Piazza Maggiore is right smack in the Center and the square layout reminds us of the many piazzas in and around Europe where the city hall, major churches and rows upon rows of shops and trattorias compete for attention. Except for this tight security crew right in front of the church. The Basilica of San Petronio in the piazza is dedicated to the city’s patron saint, Saint Petronius who was the city’s bishop in the 5th century. It also happens to be the world’s 10th largest and the world’s largest brick church. It could have topped the list if the construction wasn’t stopped in time by a jealous Pope who feared this “half-complete” brick and marble church would compete with the one in Vatican. For good measure, all the surrounding land was bought and actual buildings erected adjacent to the Church to preclude any extension and expansion.

But why the tight security? An Islamic terrorist group reportedly planned to blow up the church because of an offensive Dante’s Inferno- inspired mural depicting Mohammad being tormented by the devils in hell. The artwork was rendered by Giovanni of Modena. Interesting. And jibes well with Bologna’s independent and rebellious character. How about this statue of the Pope in the same piazza but deliberately marked as that of St Petronius? Another iconic symbol of Bologna are its two towers along the ancient Via Emilia. It is said that both towers are leaning, like the one in Pisa. Asinelli Tower is the taller one; the shorter, more-leaning torre is called Garisenda. The towers were named after 2 families — obviously filthy rich — who competed on who’s building the taller torre as a show of power. Oh these horrible humans! Really, it’s easier to write and talk about food over these iconic landmarks.

An illustration of what food to find and eat in this area.

Our best meal in Trattoria da Pietro


We’re a band of baby boomers, Generation X and millennials who just can’t stay put. But we all share the same penchant for food and serendipitous adventures. Having just recently returned from Vienna, Budapest and Bratislava, our beer-drinking group of 6 grew to a band of 15 pax. Quite an assortment, if you ask me. We’ve had a few trips tucked under our belt and I must say, we had so much fun. And this happy bunch is going again! I ditched earlier plans to go to Slovenia and Croatia to join the Happy Bunch for a holiday in Bologna and Vienna. Switching from the city of dragons (Ljubljana) and towns along the Adriatic, it’d be a week instead of food porn in this part of Italy where trufa, prosciutto, tortellini, mortadella, balsamico, tagliatelle, parmeggiano, Lambrusco reign supreme!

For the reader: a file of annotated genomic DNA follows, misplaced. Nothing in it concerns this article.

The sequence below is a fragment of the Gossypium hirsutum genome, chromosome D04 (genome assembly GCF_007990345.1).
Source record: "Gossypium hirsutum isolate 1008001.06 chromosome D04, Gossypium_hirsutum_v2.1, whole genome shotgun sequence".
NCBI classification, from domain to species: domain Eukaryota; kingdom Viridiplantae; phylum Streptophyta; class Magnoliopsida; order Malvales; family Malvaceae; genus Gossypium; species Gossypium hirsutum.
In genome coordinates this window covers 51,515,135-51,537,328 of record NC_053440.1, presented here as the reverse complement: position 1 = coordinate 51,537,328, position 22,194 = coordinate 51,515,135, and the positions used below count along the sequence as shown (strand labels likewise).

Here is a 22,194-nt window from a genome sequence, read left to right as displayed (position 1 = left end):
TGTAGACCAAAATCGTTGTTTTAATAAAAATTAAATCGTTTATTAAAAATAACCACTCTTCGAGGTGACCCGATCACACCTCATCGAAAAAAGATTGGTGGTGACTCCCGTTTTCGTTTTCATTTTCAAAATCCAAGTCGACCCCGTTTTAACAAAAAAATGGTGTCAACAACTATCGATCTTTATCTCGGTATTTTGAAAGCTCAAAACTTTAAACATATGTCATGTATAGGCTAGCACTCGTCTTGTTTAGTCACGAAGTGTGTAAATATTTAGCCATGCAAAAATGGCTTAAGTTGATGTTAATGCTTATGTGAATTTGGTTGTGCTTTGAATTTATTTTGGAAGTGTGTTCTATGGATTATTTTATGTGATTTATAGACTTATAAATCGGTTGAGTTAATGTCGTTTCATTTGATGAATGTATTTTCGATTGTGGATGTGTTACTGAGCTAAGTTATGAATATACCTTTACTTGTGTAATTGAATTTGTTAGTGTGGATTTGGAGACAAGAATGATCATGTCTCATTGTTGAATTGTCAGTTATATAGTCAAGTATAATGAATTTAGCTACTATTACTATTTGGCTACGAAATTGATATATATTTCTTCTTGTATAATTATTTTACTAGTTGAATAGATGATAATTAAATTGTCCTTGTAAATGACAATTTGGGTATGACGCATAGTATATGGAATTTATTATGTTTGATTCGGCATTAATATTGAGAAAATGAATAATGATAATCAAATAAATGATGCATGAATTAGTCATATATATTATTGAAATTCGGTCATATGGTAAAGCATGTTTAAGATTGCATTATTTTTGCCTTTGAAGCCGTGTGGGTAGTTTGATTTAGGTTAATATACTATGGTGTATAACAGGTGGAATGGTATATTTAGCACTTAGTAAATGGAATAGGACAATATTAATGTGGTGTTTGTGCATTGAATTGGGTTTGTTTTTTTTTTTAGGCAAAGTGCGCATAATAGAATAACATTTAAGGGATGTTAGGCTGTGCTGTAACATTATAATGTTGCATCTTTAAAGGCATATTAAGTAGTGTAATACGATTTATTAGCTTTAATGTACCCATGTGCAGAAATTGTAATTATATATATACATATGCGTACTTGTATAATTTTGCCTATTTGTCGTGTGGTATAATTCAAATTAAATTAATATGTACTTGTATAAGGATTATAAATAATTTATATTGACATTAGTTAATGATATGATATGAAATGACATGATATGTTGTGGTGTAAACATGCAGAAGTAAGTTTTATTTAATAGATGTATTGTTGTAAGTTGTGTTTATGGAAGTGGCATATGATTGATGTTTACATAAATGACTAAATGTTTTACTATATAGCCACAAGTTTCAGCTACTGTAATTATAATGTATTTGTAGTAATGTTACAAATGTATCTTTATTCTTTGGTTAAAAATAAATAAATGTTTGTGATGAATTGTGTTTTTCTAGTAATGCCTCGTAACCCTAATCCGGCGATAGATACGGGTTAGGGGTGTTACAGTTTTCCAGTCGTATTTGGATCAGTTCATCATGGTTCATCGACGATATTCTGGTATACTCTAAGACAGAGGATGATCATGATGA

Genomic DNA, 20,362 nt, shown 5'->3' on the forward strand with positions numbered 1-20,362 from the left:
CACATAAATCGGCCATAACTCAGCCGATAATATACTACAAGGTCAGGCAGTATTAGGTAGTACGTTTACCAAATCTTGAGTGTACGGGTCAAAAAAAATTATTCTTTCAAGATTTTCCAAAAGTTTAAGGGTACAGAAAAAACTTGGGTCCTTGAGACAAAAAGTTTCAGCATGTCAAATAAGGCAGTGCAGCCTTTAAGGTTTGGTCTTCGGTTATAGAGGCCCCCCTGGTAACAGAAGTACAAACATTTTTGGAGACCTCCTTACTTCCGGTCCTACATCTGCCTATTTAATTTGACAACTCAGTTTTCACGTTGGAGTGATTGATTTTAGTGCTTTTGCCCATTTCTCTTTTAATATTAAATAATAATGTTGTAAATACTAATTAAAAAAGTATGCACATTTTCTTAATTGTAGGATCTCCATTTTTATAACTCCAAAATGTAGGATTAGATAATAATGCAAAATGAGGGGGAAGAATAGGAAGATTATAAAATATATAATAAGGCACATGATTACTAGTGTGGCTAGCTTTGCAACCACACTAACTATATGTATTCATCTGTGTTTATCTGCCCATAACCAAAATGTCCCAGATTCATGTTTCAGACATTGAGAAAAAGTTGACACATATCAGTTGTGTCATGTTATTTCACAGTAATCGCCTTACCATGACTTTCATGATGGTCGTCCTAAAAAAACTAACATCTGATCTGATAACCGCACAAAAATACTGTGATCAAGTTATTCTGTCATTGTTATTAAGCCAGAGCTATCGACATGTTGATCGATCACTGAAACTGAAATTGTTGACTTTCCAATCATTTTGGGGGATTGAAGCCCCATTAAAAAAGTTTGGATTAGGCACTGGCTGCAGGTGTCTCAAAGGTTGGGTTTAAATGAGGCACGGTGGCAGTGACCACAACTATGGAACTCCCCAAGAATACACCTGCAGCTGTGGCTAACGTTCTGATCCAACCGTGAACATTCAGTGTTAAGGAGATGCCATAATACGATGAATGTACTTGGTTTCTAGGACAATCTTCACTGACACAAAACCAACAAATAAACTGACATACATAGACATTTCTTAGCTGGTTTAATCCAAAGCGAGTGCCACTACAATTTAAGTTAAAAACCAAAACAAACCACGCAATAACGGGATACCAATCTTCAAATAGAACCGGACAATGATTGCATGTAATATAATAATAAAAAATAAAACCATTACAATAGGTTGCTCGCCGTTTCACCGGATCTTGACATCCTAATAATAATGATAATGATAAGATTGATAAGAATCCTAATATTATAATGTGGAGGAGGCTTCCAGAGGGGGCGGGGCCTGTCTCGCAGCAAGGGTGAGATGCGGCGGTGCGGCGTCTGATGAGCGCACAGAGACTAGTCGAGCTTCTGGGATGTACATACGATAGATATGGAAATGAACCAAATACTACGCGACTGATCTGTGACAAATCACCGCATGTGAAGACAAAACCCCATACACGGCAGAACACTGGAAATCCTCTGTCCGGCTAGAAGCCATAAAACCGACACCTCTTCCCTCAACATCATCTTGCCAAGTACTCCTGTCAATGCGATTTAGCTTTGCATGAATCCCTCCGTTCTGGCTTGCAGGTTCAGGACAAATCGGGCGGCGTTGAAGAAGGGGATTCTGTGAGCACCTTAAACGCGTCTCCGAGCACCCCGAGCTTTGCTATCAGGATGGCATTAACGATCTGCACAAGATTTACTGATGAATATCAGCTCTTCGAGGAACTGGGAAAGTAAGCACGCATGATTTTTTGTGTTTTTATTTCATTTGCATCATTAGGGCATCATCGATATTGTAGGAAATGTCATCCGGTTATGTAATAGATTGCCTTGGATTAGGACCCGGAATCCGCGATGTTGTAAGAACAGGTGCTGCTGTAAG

And this was only last July!

Touchdown, Bologna!

While some of us are visiting first-timers, Bologna as homebase offers many possibilities. Florence, Lucca and Pisa are just a half hour away by train and so is Modena, and a bit farther down, Parma. Then there’s Venice, Verona and Padua or Padova. The boys would likely not miss the chance to check out the museums — NOT of artworks, but those lovely machines going by the names of Lamborghini,Ducati and Ferrari. Different folks, different strokes. That’s what I love about this group. We’d split up to chase our own dreams, and reunite in a heartbeat. Like when we all agreed to visit one day the little republic of San Marino together and hopefully do a side trip to Ravenna. But most importantly, we agree on the food and vino. That’s important — and that’s how we ended up in Ristorante Victoria for our first meal and in Mercato delle Erbe for cocktails cum dinner after our walking tour.

Prosciutto, Mortadella, Burrata

Tagliatelle al Ragu

We had mussels cooked in wine and also with tomato sauce. Both really good!

Almost devoured before we remembered to snap a photo of Tortellini al Panna